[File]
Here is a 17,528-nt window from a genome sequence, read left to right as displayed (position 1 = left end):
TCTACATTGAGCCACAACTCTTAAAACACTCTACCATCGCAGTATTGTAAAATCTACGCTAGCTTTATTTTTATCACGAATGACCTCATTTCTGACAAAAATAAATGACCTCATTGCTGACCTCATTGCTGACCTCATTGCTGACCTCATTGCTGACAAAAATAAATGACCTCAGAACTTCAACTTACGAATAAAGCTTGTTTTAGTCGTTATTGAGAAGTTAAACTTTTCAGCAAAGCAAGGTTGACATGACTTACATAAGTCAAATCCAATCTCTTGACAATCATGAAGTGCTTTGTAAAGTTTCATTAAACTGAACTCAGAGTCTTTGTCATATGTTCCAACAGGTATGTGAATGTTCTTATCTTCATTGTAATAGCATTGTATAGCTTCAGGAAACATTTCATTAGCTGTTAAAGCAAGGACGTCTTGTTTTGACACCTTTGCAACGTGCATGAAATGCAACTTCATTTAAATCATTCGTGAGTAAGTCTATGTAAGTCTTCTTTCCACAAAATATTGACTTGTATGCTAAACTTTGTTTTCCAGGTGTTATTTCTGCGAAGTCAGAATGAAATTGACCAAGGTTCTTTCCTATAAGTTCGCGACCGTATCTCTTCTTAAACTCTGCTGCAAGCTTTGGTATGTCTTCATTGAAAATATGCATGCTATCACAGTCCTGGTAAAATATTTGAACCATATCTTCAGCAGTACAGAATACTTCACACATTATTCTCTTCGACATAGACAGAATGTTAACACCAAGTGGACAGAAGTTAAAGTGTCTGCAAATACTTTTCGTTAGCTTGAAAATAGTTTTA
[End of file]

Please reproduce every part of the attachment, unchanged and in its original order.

Here is a 17,528-nt window from a genome sequence, read left to right as displayed (position 1 = left end):
TCTACATTGAGCCACAACTCTTAAAACACTCTACCATCGCAGTATTGTAAAATCTACGCTAGCTTTATTTTTATCACGAATGACCTCATTTCTGACAAAAATAAATGACCTCATTGCTGACCTCATTGCTGACCTCATTGCTGACCTCATTGCTGACAAAAATAAATGACCTCAGAACTTCAACTTACGAATAAAGCTTGTTTTAGTCGTTATTGAGAAGTTAAACTTTTCAGCAAAGCAAGGTTGACATGACTTACATAAGTCAAATCCAATCTCTTGACAATCATGAAGTGCTTTGTAAAGTTTCATTAAACTGAACTCAGAGTCTTTGTCATATGTTCCAACAGGTATGTGAATGTTCTTATCTTCATTGTAATAGCATTGTATAGCTTCAGGAAACATTTCATTAGCTGTTAAAGCAAGGACGTCTTGTTTTGACACCTTTGCAACGTGCATGAAATGCAACTTCATTTAAATCATTCGTGAGTAAGTCTATGTAAGTCTTCTTTCCACAAAATATTGACTTGTATGCTAAACTTTGTTTTCCAGGTGTTATTTCTGCGAAGTCAGAATGAAATTGACCAAGGTTCTTTCCTATAAGTTCGCGACCGTATCTCTTCTTAAACTCTGCTGCAAGCTTTGGTATGTCTTCATTGAAAATATGCATGCTATCACAGTCCTGGTAAAATATTTGAACCATATCTTCAGCAGTACAGAATACTTCACACATTATTCTCTTCGACATAGACAGAATGTTAACACCAAGTGGACAGAAGTTAAAGTGTCTGCAAATACTTTTCGTTAGCTTGAAAATAGTTTTA